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Litigation funding changing the game

Litigation funding changing the game

Patrick Moloney

The rise of litigation funding is the way of the future for corporate and in-house lawyers, writes Patrick Moloney.

When British Telecom recently announced the landmark US$45 million financing of a portfolio of cases, it signalled to savvy corporate lawyers that not only can litigation be converted into a revenue stream, it established litigation finance as a legitimate business tool and a valuable part of the armoury of a company’s in-house counsel and finance departments.

Corporate lawyers in the UK and the US have long recognised that litigation financing has matured into a corporate finance product, treating impending litigation like any other asset a company might possess and using it to unlock the value of pending litigation while mitigating risk and preserving cash flow.

Originally the preserve of impecunious plaintiffs, it has now grown globally to be seen as a valuable financial product in a company’s toolbox to be used by solvent and successful businesses as well as those without funds to pursue a legal claim.

Originating in Australia in the late 1990s, litigation finance primarily focused on insolvency matters. However, the landmark 2006 Fostif High Court ruling, stating that litigation funding was not an abuse of process, has seen the industry grow to be utilised in the context of commercial claims, class actions and international arbitrations.

Essentially the finance product assumes all of the financial risk of legal claims in exchange for a share of the amounts recovered, litigation finance has grown into a multi-billion-dollar industry globally. One that has moved away from its beginnings as a means of last resort to a product that has gained credibility in the world’s financial markets.

Traditionally, litigation has been viewed as a time-consuming, unpredictable and costly exercise with no guarantee of success. Additionally, most companies do not have in-house litigation departments and so tend to outsource this function. As a result, corporates may tend to avoid litigation or choose not to proceed even with meritorious cases due to a lack of in-house resources and the potential strain a lengthy court process can place on company cash flow.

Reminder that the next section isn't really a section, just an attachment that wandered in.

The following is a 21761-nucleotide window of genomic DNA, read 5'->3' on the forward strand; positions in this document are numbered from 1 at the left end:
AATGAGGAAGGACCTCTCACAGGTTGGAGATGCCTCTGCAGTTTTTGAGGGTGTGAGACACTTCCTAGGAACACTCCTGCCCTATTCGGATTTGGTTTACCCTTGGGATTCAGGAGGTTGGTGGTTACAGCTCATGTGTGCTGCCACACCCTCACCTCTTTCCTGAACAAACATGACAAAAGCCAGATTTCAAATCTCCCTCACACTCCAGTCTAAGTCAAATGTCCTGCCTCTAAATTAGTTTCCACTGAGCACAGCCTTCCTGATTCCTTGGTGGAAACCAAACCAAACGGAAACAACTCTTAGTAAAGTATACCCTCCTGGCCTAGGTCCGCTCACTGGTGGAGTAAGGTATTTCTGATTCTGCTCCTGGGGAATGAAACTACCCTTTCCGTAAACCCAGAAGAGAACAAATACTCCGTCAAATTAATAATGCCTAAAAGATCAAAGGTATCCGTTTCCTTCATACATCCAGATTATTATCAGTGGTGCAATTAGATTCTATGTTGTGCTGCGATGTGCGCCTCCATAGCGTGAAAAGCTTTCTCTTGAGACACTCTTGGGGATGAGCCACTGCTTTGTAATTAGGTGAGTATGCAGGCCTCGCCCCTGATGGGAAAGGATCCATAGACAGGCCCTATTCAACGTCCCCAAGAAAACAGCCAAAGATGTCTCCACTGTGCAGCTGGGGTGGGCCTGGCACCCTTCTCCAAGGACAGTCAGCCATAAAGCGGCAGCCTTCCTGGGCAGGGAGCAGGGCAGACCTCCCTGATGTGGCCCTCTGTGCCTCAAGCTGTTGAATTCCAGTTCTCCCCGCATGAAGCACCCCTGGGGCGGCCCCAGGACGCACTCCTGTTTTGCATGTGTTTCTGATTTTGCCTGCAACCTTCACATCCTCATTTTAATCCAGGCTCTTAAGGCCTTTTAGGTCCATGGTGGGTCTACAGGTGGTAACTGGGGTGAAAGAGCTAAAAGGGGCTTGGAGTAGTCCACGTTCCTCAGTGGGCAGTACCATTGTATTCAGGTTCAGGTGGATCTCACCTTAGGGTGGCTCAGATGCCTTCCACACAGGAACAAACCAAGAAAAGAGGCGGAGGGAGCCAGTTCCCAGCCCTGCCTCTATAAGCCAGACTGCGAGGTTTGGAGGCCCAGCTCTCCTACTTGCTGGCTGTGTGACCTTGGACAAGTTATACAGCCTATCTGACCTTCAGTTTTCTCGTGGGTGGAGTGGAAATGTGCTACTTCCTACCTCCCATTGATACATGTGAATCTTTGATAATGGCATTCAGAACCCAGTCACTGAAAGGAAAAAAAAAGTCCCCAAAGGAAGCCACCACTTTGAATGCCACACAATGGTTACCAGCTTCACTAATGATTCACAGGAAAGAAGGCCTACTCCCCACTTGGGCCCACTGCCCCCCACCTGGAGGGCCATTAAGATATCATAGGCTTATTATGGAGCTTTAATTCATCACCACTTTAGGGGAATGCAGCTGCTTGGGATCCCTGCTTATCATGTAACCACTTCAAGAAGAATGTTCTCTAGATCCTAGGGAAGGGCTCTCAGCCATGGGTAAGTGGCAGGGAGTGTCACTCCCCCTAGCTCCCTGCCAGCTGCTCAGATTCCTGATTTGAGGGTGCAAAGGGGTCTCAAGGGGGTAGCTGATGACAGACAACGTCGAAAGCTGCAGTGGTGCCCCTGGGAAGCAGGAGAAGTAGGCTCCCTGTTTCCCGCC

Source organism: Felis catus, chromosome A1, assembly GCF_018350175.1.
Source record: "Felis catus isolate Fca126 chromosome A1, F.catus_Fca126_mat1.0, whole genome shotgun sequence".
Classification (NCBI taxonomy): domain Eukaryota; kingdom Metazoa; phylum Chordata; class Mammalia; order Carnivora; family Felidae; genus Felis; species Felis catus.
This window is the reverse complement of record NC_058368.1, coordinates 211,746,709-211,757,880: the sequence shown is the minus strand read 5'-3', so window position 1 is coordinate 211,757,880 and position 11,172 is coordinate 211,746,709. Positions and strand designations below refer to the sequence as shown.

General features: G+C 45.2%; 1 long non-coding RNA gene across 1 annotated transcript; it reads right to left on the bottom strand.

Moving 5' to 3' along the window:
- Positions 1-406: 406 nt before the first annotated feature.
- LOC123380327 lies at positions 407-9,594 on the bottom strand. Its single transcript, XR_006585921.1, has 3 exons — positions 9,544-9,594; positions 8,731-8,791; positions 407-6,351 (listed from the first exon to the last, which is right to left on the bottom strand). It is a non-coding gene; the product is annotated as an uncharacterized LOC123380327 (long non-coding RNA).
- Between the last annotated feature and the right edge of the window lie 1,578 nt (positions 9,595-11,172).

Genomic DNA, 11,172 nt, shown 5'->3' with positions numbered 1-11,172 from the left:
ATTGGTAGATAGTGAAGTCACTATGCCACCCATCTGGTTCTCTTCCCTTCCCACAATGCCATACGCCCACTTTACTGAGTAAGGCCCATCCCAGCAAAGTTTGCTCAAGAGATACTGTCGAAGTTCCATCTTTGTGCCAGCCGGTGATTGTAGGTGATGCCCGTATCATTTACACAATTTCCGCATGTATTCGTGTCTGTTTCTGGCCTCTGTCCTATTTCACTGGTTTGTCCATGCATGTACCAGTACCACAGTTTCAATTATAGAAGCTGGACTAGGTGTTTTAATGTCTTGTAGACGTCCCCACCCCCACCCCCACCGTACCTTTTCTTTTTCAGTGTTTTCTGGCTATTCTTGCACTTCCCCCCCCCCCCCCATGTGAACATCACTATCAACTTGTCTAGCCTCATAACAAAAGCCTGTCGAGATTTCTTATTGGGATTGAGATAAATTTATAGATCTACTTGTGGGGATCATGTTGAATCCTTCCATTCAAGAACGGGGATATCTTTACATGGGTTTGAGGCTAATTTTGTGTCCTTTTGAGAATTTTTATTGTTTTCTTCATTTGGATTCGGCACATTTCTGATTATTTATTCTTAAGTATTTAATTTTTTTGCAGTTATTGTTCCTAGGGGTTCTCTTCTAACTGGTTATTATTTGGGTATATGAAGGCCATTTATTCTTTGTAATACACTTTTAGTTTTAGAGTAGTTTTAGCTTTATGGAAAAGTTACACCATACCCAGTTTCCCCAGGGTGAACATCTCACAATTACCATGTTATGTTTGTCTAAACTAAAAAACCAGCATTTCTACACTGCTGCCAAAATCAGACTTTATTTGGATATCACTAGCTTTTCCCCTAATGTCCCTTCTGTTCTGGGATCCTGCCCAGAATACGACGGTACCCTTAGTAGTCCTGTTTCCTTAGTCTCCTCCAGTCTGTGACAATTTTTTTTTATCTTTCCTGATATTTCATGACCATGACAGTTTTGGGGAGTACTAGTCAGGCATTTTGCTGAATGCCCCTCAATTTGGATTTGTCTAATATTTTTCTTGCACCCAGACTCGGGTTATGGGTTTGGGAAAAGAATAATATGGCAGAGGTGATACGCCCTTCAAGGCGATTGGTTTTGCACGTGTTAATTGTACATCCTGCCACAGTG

So how does it work? The litigation finance company agrees to bear all of a plaintiff’s legal costs, which can include solicitors’ fees, barristers’ fees, charges for independent experts and court fees. The financer will also provide an indemnity to cover any adverse cost exposure of the plaintiff in the event of an unsuccessful claim.

In return, the financer will receive an agreed percentage of the recovered amounts plus repayment of all costs. It is also important to note that litigation finance is non-recourse to the plaintiff’s assets. The financer will only recover costs and fees if the plaintiff is successful in the litigation. If unsuccessful, the financer will bear all costs. This is why it can be such an attractive proposition for company CFOs. It is, in effect, a transfer of all of the risk of litigation.

So why have Australian companies been slow to take advantage of this? The answer is pretty simple. Australian companies are, for the most part, unaware that this product exists or can be utilised by them. With the bulk of Australian litigation finance companies focusing on the traditional market sectors of insolvency and class actions the product suite in Australia has not really moved on since its inception in the late 90s.

Without doubt, Australian in-house lawyers under enormous pressure not only to rein in costs, but also to create real value will increasingly look to litigation financing to fund litigation.

Patrick Moloney is the managing director of LCM Finance

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